Download InternalExtrnal Notes

yes no Was this document useful for you?
   Thank you for your participation!

* Your assessment is very important for improving the workof artificial intelligence, which forms the content of this project

Document related concepts
no text concepts found
of the
Inner Structure of the
1. Inner Core—dense and solid
2. Outer Core—Molten or liquid
• Both are mostly hot and made
of hot metal (iron)
3. Mantle—thick layer of rock
(1800 miles thick); mostly solid,
but has pockets of magma
(melted rock)
4. Crust—very thin layer; rocky
Natural forces interact with
the crust, creating landforms
on the surface of the earth.
Below the oceans, the crust is
about 5 miles thick. Below the
continents it averages 22 miles
in thickness.
Inner Structure of
the Earth
Internal Forces that
Shape Landforms
1. Volcanoes—form when magma
inside the earth breaks through
the crust. Lava flows and may
produce a large, cone-shaped
2. Fault—a break in the earth’s
crust. Movement along a fault
can send out shock waves,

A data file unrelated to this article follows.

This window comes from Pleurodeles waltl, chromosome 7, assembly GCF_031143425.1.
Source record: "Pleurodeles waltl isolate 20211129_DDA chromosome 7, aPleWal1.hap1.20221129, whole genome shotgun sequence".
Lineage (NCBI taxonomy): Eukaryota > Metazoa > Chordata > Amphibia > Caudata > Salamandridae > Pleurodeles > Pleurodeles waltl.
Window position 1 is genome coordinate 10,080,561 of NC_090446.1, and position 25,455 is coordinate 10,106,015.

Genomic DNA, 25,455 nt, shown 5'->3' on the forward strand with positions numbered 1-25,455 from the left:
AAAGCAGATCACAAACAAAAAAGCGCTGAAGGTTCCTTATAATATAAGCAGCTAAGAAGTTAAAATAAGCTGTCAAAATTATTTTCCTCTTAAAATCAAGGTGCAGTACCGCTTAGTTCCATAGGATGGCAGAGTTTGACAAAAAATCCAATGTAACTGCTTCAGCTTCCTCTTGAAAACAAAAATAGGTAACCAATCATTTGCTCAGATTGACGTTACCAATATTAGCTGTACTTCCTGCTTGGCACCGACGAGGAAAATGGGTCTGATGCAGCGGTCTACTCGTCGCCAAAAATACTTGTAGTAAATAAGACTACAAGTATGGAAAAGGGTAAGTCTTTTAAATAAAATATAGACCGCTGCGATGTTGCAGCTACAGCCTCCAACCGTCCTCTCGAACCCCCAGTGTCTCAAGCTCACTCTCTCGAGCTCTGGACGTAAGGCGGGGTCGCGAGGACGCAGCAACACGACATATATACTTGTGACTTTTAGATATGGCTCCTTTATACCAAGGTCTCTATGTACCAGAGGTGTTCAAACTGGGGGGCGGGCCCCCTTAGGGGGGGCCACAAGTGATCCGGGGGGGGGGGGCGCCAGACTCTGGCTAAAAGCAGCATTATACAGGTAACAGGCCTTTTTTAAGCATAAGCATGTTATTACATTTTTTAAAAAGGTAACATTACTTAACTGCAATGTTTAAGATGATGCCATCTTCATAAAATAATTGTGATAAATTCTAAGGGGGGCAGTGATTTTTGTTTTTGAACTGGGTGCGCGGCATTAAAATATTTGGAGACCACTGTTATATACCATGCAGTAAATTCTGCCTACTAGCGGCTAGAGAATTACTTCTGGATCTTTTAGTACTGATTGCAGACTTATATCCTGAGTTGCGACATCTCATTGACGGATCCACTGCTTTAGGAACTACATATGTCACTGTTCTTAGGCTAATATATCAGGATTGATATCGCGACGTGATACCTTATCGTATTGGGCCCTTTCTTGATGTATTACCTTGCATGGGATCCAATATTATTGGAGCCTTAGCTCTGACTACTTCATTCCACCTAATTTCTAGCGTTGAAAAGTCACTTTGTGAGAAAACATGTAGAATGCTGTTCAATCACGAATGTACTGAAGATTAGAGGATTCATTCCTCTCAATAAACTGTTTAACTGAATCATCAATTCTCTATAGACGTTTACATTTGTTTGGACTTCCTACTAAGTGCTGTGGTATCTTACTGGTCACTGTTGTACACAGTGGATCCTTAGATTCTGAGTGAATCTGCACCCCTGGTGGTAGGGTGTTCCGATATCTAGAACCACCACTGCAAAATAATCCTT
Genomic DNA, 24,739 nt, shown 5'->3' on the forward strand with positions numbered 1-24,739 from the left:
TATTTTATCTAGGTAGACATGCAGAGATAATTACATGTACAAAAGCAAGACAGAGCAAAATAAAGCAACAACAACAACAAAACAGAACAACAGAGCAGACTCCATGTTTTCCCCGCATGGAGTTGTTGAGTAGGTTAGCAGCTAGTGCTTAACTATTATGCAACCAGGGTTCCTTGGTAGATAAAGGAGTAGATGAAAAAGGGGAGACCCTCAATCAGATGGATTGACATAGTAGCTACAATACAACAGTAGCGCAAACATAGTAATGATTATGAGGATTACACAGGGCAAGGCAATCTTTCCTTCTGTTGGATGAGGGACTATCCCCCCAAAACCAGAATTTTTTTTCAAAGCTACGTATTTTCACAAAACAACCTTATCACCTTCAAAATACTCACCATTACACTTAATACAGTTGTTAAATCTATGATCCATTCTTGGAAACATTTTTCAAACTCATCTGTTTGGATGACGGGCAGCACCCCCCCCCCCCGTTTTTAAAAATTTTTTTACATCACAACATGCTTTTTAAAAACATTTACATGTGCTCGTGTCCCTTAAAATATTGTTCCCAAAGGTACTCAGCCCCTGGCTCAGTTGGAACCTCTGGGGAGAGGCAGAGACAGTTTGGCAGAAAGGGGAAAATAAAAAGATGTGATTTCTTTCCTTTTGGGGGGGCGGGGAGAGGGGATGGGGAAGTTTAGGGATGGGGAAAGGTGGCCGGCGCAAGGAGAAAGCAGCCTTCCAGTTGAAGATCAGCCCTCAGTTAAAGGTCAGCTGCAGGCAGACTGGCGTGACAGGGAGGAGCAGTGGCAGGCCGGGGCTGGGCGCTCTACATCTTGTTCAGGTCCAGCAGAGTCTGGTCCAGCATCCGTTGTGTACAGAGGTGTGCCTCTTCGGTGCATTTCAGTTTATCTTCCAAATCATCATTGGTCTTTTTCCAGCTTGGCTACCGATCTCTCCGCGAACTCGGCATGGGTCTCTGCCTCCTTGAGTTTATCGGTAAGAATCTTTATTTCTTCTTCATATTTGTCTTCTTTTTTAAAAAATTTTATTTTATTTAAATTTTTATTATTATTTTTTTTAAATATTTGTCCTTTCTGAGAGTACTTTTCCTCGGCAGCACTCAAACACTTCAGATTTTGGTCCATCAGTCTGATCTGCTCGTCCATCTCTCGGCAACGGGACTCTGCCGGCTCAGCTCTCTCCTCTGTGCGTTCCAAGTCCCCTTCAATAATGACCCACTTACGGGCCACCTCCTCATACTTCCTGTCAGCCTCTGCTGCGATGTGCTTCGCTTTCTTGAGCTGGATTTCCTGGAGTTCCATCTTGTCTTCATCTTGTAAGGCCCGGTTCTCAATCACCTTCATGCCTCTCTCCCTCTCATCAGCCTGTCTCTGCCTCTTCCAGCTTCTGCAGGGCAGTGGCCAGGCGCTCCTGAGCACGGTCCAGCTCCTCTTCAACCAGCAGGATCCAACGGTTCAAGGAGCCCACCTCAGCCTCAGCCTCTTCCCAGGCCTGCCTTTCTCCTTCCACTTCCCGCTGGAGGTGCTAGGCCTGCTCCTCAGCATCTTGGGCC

causing an earthquake.
The Plate Tectonic Theory
1. The lithosphere—the earth’s
crust and upper layer of the
mantle—are broken into a
number of large, moving
2. The plates slide very slowly
over a hot, pliable layer of
3. The earth’s oceans and
continents ride atop of the
1.The Ring of Fire is a circle of
volcanic mountains surrounding
the Pacific Ocean
2.Hot Spots are hot regions deep
within the mantle that produce
magma, which rises to the
surface. Volcanic island chains
form as oceanic plates drift
over the hot spot. Example:
Hawaiian Islands.
What Happens
Plates Meet?
Converging (Collision) Zone
They collide and push slowly against
each other and form a collision or
converging zone.
•If 2 oceanic plates collide, 1 slides
under the other. Islands often form
this way.
•If 2 continental plates collide,
mountains are formed. Example:
Continental Crush (Collide)
Plates pull away from each
other and form a spreading
zone. These areas are
likely to have earthquakes,
volcanoes, and rift valleys
(a large split along the
crest of a mountain).
Spreading Zone
They meet, or CONVERGE
and form a subduction zone.
*If an oceanic plate collides
with a continental plate, the
heavier oceanic plate will
slide under the lighter,
continental plate. This
results in volcanic mountain
building and earthquakes.
At a FAULT, the plates will
grind or slide past each other
rather than colliding.
Example: San Andres Fault.
Related documents